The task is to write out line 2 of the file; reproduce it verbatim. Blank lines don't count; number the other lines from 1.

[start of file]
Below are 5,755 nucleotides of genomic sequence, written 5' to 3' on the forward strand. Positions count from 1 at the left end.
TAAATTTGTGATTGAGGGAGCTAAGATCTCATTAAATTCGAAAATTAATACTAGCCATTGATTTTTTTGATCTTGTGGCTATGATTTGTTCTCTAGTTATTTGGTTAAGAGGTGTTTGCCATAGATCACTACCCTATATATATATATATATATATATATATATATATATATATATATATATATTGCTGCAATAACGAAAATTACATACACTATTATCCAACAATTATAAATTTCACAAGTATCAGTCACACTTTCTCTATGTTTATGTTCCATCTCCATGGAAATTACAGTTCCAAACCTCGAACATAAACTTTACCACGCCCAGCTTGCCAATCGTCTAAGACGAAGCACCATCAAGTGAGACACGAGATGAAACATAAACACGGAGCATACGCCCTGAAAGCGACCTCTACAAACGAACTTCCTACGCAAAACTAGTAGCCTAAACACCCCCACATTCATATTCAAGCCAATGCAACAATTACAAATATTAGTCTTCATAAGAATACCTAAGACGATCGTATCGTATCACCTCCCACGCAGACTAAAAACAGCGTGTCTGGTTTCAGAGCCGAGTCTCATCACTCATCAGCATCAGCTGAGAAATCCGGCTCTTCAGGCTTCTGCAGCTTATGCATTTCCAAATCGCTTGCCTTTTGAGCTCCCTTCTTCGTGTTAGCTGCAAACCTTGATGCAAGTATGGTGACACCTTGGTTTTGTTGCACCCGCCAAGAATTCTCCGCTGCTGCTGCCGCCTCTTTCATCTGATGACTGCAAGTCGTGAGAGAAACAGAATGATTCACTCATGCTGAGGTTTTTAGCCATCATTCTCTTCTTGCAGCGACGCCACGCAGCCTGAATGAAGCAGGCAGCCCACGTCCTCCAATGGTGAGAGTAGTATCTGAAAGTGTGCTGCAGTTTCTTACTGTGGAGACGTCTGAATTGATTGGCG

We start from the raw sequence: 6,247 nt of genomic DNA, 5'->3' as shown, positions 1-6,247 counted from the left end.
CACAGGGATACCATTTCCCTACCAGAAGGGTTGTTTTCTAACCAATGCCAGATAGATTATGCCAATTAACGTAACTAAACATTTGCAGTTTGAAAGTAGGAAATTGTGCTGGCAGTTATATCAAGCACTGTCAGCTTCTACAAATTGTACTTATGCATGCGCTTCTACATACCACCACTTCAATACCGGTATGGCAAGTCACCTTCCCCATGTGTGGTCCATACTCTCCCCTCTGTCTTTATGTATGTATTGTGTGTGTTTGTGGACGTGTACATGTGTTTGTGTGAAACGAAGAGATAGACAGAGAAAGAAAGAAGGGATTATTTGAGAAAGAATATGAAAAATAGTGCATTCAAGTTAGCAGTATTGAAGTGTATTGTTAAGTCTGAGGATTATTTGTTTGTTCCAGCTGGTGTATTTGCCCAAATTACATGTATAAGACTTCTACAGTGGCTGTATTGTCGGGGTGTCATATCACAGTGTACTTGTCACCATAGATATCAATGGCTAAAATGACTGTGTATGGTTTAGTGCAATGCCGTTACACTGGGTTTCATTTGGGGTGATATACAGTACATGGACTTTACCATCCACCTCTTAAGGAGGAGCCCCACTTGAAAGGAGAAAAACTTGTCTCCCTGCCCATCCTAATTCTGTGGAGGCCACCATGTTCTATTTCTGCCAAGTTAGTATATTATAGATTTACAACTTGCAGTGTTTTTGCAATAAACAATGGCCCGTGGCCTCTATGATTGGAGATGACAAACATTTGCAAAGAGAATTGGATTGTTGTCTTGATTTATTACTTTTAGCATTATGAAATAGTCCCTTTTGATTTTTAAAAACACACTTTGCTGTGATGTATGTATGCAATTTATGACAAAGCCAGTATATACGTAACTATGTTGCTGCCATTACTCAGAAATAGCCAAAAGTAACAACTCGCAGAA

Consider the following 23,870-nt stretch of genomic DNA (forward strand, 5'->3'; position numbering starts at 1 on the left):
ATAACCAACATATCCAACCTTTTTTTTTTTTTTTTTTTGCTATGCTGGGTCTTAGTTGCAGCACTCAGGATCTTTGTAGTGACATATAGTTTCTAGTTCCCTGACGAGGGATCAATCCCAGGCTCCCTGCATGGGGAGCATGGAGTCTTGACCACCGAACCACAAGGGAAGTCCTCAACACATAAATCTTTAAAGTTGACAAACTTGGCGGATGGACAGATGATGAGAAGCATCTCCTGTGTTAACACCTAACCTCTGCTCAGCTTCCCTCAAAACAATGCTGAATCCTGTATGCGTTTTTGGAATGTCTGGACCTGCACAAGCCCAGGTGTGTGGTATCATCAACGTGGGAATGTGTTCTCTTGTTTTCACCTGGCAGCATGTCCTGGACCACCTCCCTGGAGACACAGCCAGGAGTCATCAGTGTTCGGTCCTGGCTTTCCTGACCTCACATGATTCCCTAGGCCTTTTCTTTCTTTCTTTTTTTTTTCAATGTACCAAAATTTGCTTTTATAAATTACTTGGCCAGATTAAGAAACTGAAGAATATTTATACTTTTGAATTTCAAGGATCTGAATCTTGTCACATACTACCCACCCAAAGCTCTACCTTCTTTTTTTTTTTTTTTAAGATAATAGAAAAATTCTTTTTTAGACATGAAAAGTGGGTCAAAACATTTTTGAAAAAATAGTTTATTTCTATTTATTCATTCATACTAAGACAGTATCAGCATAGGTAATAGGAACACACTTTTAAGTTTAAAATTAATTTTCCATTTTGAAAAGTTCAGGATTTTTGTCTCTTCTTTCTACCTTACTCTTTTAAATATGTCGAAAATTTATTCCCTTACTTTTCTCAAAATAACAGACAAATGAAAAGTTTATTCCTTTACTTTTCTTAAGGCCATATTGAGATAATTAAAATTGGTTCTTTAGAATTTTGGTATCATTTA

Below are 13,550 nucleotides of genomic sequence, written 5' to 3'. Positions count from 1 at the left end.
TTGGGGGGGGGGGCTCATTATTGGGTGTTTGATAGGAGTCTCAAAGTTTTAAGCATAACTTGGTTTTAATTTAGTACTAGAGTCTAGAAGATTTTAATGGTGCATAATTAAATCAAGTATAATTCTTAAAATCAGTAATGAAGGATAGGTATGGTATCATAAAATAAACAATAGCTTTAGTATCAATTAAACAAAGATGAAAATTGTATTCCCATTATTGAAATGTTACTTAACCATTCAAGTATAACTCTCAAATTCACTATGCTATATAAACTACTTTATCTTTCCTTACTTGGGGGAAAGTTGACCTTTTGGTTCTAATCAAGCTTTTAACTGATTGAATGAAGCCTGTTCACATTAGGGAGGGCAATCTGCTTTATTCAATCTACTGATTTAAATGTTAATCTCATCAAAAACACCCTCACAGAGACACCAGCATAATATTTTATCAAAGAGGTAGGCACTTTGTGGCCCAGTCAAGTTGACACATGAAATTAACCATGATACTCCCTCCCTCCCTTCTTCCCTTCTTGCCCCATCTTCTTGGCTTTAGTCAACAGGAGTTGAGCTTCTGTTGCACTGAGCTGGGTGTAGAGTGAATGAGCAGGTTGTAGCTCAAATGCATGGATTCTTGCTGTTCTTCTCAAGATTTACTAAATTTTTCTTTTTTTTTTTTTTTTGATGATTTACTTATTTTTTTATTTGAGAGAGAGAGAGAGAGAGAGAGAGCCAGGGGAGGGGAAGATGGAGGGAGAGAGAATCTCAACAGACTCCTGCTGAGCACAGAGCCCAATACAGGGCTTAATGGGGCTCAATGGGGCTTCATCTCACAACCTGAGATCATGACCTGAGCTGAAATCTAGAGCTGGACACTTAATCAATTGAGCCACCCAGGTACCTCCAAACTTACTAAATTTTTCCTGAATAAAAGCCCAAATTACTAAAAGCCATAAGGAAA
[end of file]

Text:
TAAATTTGTGATTGAGGGAGCTAAGATCTCATTAAATTCGAAAATTAATACTAGCCATTGATTTTTTTGATCTTGTGGCTATGATTTGTTCTCTAGTTATTTGGTTAAGAGGTGTTTGCCATAGATCACTACCCTATATATATATATATATATATATATATATATATATATATATATATATATTGCTGCAATAACGAAAATTACATACACTATTATCCAACAATTATAAATTTCACAAGTATCAGTCACACTTTCTCTATGTTTATGTTCCATCTCCATGGAAATTACAGTTCCAAACCTCGAACATAAACTTTACCACGCCCAGCTTGCCAATCGTCTAAGACGAAGCACCATCAAGTGAGACACGAGATGAAACATAAACACGGAGCATACGCCCTGAAAGCGACCTCTACAAACGAACTTCCTACGCAAAACTAGTAGCCTAAACACCCCCACATTCATATTCAAGCCAATGCAACAATTACAAATATTAGTCTTCATAAGAATACCTAAGACGATCGTATCGTATCACCTCCCACGCAGACTAAAAACAGCGTGTCTGGTTTCAGAGCCGAGTCTCATCACTCATCAGCATCAGCTGAGAAATCCGGCTCTTCAGGCTTCTGCAGCTTATGCATTTCCAAATCGCTTGCCTTTTGAGCTCCCTTCTTCGTGTTAGCTGCAAACCTTGATGCAAGTATGGTGACACCTTGGTTTTGTTGCACCCGCCAAGAATTCTCCGCTGCTGCTGCCGCCTCTTTCATCTGATGACTGCAAGTCGTGAGAGAAACAGAATGATTCACTCATGCTGAGGTTTTTAGCCATCATTCTCTTCTTGCAGCGACGCCACGCAGCCTGAATGAAGCAGGCAGCCCACGTCCTCCAATGGTGAGAGTAGTATCTGAAAGTGTGCTGCAGTTTCTTACTGTGGAGACGTCTGAATTGATTGGCG